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Old 01-20-2010, 12:32 PM   #4
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robl, you would expect to have a higher initial withdrawal rate prior to SS kicking in. The 4% SWR/25x is a rule of thumb, so having to pull out a larger % the first few years should not be an issue (based on history) if you entered all your information correctly into FIRECalc and it gives you a thumbs up.
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Old 01-20-2010, 12:48 PM   #5
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another way to compute it without using FIRECalc is to subtract your SS from your expenses (this needs to be an all inclusive expense number) starting at the latest date.
51000-20520-18096 = 12384
now to produce this amount using the 4% rule requires a portfolio of
12384 * 25 = 3096000
this leaves 950000 - 309600 = 640400 to provide your income gaps prior to ss kicking in.
3 years of 51000 = 153000
12 years of (51000-20520) = 365760
added together-> 518760 leaving you a 121640 cushion and for this to work you only need to get a real 0% return on your portfolio (which makes all the income figures real dollars) for the next 15 years. then, if you only have gotten a 0% real return for theose 15 years you will have 309600 + 121640 = 431240 to provide 12384/yr in income which is a 2.87% WR, probably quite safe.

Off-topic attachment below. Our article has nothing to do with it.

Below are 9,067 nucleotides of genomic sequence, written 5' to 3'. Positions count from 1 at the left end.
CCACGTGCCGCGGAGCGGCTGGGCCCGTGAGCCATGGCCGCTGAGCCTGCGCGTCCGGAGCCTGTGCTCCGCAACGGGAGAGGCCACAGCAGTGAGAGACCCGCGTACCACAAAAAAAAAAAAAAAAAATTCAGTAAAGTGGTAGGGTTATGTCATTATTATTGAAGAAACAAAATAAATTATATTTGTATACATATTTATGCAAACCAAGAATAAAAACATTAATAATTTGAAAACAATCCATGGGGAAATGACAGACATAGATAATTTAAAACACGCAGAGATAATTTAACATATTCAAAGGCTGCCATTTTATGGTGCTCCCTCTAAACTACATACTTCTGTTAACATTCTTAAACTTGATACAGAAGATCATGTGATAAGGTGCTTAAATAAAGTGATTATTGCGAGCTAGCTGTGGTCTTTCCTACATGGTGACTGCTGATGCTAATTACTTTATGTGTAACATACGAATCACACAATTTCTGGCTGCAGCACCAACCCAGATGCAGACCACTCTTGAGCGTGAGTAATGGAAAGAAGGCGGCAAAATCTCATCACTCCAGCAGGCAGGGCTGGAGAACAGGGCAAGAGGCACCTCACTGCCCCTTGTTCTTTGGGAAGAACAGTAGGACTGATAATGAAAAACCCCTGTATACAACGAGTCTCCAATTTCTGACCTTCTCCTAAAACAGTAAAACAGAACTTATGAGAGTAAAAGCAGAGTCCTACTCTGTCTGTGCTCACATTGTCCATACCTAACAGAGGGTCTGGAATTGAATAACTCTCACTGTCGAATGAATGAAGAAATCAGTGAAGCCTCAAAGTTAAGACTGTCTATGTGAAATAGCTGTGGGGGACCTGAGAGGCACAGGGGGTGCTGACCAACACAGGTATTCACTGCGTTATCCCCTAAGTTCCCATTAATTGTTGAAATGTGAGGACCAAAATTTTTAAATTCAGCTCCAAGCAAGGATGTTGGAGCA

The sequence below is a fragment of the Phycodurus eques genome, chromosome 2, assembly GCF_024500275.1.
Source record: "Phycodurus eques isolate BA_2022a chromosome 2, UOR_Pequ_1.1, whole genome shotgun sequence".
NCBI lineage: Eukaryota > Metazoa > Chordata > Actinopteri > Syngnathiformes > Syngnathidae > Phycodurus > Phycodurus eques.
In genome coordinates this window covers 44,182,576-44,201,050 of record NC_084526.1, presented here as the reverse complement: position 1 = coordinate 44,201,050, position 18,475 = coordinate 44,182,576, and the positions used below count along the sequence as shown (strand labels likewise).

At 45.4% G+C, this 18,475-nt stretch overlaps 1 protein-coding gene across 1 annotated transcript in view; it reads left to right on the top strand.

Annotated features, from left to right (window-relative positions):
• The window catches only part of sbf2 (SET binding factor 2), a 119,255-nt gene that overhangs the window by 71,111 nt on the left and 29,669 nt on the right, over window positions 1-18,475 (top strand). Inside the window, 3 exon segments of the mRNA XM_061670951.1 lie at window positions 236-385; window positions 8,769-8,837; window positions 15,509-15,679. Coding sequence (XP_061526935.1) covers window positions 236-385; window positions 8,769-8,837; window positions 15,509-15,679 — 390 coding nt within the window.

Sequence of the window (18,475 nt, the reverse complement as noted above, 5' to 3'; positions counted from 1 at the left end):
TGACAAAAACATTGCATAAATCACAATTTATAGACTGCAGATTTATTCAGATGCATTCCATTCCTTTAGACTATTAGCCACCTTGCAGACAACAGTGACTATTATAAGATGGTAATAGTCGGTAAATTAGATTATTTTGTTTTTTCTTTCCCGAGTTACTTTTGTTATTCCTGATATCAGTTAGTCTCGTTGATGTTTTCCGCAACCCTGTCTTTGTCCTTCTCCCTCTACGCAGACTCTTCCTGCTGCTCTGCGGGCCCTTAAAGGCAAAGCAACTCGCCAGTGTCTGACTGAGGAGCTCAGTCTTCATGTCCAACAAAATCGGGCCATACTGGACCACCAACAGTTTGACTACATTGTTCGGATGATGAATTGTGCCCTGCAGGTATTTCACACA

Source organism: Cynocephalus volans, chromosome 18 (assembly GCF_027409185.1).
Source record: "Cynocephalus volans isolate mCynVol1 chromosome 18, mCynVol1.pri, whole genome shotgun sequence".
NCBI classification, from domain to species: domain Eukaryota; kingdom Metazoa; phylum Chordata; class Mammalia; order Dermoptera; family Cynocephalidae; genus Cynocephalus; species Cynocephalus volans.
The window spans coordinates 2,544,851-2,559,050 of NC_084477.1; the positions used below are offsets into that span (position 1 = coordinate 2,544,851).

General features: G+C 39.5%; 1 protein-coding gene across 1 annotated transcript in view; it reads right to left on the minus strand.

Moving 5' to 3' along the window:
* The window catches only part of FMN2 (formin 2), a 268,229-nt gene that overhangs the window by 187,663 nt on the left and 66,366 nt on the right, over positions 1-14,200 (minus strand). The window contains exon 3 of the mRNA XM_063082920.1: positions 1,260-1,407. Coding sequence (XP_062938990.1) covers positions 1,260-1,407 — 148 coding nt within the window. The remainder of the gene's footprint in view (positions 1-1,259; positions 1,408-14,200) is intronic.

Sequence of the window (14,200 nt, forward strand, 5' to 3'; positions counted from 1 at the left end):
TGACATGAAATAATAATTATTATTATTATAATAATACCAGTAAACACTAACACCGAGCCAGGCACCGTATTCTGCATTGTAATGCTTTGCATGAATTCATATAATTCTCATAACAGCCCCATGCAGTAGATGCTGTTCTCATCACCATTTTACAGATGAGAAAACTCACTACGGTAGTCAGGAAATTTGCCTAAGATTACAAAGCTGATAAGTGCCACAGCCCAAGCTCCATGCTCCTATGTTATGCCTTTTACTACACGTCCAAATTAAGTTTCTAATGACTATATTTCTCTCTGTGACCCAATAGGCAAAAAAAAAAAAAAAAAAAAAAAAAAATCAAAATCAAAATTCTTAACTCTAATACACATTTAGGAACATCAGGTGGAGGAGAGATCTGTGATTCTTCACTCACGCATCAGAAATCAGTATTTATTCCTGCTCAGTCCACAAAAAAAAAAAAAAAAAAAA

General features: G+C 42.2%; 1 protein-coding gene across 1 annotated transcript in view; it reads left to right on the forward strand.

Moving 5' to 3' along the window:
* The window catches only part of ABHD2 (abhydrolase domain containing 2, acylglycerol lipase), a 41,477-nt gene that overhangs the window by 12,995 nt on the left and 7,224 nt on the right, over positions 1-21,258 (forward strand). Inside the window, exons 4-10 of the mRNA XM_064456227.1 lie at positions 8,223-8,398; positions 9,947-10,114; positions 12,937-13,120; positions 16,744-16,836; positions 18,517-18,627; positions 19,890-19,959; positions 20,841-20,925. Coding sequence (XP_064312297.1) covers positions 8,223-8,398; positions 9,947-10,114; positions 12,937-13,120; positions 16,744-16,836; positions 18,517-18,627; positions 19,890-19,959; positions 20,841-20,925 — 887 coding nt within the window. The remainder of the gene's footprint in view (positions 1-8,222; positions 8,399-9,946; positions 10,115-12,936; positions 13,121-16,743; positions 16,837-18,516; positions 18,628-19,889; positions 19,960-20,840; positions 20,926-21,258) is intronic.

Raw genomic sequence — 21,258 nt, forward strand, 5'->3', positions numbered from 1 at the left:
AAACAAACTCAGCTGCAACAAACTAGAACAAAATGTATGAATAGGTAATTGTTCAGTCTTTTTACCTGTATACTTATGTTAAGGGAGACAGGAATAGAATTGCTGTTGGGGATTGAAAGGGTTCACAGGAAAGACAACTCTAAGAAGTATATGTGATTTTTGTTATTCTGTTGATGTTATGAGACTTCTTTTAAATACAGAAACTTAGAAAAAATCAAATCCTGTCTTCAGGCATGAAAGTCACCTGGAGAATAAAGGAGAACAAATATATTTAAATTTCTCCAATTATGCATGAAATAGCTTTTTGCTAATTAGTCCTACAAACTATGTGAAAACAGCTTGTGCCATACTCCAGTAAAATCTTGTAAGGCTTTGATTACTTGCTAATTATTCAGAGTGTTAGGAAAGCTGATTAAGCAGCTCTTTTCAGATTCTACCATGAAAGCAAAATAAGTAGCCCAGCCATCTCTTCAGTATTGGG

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Old 01-20-2010, 12:54 PM   #6
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Although 25X is a rule of thumb and spending more from the portfolio now with the expectation that one will withdraw less when SS benefits start is a common response, you should also figure out NOW what you will do if the following events happen:

1. Your equities in your portfolio drop by 50% (say go back to March 9, 2009 levels).

2. Your social security benefits get taxed instead of some of them being excluded.

3. Your SS benefits get reduced.

4. One of you dies and the survivor's SS benefits are affected.

5. Your health insurance costs double in the next 5 years.

6. Your expenses end up being more than you expected.

These are things that FIRECalc won't tell you and the probability of them happening is not zero. We discussed a buffer zone of extra savings to cover some of these recently. What are your contingency plans? Do you have more than one Plan B?
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Old 01-20-2010, 02:41 PM   #7
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I like jdw's method enough that I used it myself. (In fact, I used to sit in difficult meetings at w*rk re-doing this simple calculation just because it made me feel good.)

One issue is actually getting the 0% real return, not so easy over the short run if you are heavily into equities. So I think it makes sense to fund the SS Gap with stuff that's highly likely to get at least that 0%. To me, that means CDs, short term bonds, and TIPS. I did a survey on this a year ago, and about half the respondents indicated a separate bucket for the SS Gap, but I didn't ask exactly how it was invested.